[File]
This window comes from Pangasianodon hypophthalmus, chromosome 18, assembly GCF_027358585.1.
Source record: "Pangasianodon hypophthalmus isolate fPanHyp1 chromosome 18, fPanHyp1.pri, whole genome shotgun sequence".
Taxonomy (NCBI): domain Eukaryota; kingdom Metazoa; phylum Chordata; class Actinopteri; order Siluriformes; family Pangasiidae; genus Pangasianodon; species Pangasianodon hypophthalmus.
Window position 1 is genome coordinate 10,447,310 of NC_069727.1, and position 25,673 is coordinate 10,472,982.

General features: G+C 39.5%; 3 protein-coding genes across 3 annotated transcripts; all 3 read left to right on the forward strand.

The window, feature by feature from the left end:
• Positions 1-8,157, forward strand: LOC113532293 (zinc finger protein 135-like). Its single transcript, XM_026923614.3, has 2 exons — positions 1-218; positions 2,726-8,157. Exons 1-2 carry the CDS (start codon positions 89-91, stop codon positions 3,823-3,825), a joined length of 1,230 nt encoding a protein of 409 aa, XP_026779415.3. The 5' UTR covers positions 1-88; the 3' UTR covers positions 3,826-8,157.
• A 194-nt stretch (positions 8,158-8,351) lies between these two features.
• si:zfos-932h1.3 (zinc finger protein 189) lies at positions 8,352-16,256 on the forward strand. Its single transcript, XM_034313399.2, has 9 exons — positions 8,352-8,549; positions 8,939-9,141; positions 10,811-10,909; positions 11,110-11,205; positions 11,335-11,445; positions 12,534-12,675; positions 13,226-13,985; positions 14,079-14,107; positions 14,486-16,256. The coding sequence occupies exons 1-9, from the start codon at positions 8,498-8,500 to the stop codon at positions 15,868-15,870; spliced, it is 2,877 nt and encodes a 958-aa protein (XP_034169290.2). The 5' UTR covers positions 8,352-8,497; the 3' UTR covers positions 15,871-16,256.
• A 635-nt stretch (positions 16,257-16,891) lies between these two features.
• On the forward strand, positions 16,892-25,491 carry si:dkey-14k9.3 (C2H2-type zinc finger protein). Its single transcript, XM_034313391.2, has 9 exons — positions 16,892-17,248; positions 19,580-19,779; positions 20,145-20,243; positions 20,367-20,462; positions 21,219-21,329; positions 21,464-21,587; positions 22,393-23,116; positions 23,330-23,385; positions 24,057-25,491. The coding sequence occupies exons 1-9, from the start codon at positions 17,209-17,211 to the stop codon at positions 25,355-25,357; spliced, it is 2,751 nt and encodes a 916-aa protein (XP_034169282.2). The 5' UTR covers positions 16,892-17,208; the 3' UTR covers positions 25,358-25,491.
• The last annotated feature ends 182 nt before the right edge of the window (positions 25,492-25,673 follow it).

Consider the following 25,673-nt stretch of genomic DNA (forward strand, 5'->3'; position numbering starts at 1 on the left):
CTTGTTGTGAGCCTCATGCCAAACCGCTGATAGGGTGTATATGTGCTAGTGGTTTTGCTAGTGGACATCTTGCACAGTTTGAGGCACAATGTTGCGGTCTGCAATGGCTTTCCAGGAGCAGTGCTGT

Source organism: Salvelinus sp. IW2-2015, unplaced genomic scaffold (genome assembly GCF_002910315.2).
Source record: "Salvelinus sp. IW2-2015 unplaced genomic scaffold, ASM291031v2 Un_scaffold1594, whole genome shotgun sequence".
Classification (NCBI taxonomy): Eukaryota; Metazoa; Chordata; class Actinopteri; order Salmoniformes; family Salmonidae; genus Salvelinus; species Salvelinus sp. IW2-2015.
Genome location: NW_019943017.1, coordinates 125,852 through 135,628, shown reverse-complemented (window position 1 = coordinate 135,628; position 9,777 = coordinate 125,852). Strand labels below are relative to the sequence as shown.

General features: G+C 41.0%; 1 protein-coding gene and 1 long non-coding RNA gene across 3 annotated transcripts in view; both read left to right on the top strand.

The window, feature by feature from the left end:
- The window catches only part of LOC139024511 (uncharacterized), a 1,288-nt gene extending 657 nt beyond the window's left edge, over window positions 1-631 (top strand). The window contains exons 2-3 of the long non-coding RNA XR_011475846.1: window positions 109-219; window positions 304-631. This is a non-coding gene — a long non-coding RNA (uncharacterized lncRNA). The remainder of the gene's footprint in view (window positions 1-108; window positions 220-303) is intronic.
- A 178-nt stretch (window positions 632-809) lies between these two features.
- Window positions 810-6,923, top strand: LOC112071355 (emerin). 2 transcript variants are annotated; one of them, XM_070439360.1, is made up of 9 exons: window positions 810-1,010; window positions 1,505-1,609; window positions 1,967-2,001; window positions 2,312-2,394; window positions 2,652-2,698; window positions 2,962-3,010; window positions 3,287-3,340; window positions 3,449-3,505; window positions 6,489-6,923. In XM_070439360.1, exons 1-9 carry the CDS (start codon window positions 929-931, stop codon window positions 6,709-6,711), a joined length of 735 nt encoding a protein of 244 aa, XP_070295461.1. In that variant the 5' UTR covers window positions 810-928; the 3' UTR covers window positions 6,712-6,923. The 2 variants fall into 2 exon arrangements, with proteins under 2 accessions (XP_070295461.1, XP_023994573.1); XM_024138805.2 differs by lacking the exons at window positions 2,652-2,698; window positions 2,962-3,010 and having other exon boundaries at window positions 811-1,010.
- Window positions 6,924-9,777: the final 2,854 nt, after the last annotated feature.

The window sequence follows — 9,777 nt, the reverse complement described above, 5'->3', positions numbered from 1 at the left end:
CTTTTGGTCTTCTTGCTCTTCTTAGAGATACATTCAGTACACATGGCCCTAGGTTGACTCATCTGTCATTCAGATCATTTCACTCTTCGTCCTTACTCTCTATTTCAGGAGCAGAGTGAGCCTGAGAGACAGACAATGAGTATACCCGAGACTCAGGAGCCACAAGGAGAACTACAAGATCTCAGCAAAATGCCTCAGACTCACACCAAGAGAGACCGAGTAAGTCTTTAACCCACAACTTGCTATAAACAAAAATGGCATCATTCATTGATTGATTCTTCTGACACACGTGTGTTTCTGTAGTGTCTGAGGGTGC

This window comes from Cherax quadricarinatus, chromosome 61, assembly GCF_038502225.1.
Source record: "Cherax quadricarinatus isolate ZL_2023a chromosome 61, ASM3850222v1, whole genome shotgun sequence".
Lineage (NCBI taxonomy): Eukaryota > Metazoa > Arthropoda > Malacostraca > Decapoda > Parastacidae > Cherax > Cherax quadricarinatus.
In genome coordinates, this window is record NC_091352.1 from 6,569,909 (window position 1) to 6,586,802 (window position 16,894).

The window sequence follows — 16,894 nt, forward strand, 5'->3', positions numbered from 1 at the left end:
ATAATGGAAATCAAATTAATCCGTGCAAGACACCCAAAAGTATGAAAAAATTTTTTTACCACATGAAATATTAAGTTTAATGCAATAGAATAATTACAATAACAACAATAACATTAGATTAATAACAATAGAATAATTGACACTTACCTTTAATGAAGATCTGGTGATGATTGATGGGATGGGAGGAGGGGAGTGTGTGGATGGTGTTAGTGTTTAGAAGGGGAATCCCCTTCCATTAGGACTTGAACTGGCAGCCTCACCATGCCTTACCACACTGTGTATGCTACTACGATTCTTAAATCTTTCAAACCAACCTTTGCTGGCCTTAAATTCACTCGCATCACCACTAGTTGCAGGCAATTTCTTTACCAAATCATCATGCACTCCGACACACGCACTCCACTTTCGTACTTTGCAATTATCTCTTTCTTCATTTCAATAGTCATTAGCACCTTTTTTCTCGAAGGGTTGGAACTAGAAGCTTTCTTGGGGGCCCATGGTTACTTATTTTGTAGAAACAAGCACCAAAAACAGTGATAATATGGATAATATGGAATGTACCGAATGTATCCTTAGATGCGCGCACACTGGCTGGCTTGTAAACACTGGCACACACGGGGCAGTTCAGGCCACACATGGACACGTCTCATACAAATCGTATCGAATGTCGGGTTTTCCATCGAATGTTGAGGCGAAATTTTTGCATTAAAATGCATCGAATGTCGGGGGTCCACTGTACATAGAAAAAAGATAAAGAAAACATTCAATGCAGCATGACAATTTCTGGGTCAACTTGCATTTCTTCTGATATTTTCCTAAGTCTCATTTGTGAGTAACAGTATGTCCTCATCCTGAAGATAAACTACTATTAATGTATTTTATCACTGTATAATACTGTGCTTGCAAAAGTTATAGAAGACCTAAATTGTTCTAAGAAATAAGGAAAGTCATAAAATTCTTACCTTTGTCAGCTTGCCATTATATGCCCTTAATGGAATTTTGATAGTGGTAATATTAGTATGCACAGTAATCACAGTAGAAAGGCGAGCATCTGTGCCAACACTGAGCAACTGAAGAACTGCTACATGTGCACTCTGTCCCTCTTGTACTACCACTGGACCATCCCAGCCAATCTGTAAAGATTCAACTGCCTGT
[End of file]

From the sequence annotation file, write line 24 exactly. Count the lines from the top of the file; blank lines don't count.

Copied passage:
- Window positions 6,924-9,777: the final 2,854 nt, after the last annotated feature.